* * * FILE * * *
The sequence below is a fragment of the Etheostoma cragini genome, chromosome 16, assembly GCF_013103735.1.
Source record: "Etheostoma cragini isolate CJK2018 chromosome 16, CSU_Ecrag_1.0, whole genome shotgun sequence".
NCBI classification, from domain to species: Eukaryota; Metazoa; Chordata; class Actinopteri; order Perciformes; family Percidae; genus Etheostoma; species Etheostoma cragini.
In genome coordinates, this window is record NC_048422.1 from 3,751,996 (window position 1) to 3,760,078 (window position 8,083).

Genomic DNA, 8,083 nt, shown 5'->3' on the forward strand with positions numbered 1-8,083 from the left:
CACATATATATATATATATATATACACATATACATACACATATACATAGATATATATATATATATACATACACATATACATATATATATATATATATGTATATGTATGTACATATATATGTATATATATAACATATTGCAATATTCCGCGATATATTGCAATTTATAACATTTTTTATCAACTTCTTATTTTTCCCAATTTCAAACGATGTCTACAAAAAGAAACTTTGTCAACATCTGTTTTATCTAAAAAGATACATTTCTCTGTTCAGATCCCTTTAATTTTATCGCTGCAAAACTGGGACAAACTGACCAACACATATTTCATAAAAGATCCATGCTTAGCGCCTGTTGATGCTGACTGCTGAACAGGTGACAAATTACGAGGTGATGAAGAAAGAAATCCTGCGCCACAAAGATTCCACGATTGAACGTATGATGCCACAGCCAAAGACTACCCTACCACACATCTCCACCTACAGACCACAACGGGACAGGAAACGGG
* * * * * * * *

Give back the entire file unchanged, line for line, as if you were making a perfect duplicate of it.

The sequence below is a fragment of the Etheostoma cragini genome, chromosome 16, assembly GCF_013103735.1.
Source record: "Etheostoma cragini isolate CJK2018 chromosome 16, CSU_Ecrag_1.0, whole genome shotgun sequence".
NCBI classification, from domain to species: Eukaryota; Metazoa; Chordata; class Actinopteri; order Perciformes; family Percidae; genus Etheostoma; species Etheostoma cragini.
In genome coordinates, this window is record NC_048422.1 from 3,751,996 (window position 1) to 3,760,078 (window position 8,083).

Genomic DNA, 8,083 nt, shown 5'->3' on the forward strand with positions numbered 1-8,083 from the left:
CACATATATATATATATATATATACACATATACATACACATATACATAGATATATATATATATATACATACACATATACATATATATATATATATATGTATATGTATGTACATATATATGTATATATATAACATATTGCAATATTCCGCGATATATTGCAATTTATAACATTTTTTATCAACTTCTTATTTTTCCCAATTTCAAACGATGTCTACAAAAAGAAACTTTGTCAACATCTGTTTTATCTAAAAAGATACATTTCTCTGTTCAGATCCCTTTAATTTTATCGCTGCAAAACTGGGACAAACTGACCAACACATATTTCATAAAAGATCCATGCTTAGCGCCTGTTGATGCTGACTGCTGAACAGGTGACAAATTACGAGGTGATGAAGAAAGAAATCCTGCGCCACAAAGATTCCACGATTGAACGTATGATGCCACAGCCAAAGACTACCCTACCACACATCTCCACCTACAGACCACAACGGGACAGGAAACGGG